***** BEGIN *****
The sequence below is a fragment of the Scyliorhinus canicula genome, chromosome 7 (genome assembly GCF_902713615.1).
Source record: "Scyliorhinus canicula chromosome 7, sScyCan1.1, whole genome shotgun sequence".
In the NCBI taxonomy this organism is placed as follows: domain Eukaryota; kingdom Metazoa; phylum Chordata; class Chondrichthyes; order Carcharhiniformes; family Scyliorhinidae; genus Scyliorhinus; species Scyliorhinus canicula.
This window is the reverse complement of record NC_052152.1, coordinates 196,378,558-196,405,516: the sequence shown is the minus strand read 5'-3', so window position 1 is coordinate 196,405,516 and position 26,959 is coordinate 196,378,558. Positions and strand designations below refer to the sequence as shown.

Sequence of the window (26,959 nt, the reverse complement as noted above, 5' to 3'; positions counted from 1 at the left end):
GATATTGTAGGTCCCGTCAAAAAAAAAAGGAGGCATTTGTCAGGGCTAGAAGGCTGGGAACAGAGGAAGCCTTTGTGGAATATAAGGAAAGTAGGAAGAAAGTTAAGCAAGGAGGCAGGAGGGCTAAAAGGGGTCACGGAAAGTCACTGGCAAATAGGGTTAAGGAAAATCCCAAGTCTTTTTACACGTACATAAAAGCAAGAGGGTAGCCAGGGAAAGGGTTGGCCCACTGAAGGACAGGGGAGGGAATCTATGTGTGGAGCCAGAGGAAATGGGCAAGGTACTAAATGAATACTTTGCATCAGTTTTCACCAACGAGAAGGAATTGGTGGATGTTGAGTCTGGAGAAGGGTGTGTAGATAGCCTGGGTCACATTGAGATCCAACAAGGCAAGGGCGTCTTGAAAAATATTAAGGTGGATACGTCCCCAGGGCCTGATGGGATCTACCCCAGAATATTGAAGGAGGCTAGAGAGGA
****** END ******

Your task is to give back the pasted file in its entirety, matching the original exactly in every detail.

The sequence below is a fragment of the Scyliorhinus canicula genome, chromosome 7 (genome assembly GCF_902713615.1).
Source record: "Scyliorhinus canicula chromosome 7, sScyCan1.1, whole genome shotgun sequence".
In the NCBI taxonomy this organism is placed as follows: domain Eukaryota; kingdom Metazoa; phylum Chordata; class Chondrichthyes; order Carcharhiniformes; family Scyliorhinidae; genus Scyliorhinus; species Scyliorhinus canicula.
This window is the reverse complement of record NC_052152.1, coordinates 196,378,558-196,405,516: the sequence shown is the minus strand read 5'-3', so window position 1 is coordinate 196,405,516 and position 26,959 is coordinate 196,378,558. Positions and strand designations below refer to the sequence as shown.

Sequence of the window (26,959 nt, the reverse complement as noted above, 5' to 3'; positions counted from 1 at the left end):
GATATTGTAGGTCCCGTCAAAAAAAAAAGGAGGCATTTGTCAGGGCTAGAAGGCTGGGAACAGAGGAAGCCTTTGTGGAATATAAGGAAAGTAGGAAGAAAGTTAAGCAAGGAGGCAGGAGGGCTAAAAGGGGTCACGGAAAGTCACTGGCAAATAGGGTTAAGGAAAATCCCAAGTCTTTTTACACGTACATAAAAGCAAGAGGGTAGCCAGGGAAAGGGTTGGCCCACTGAAGGACAGGGGAGGGAATCTATGTGTGGAGCCAGAGGAAATGGGCAAGGTACTAAATGAATACTTTGCATCAGTTTTCACCAACGAGAAGGAATTGGTGGATGTTGAGTCTGGAGAAGGGTGTGTAGATAGCCTGGGTCACATTGAGATCCAACAAGGCAAGGGCGTCTTGAAAAATATTAAGGTGGATACGTCCCCAGGGCCTGATGGGATCTACCCCAGAATATTGAAGGAGGCTAGAGAGGA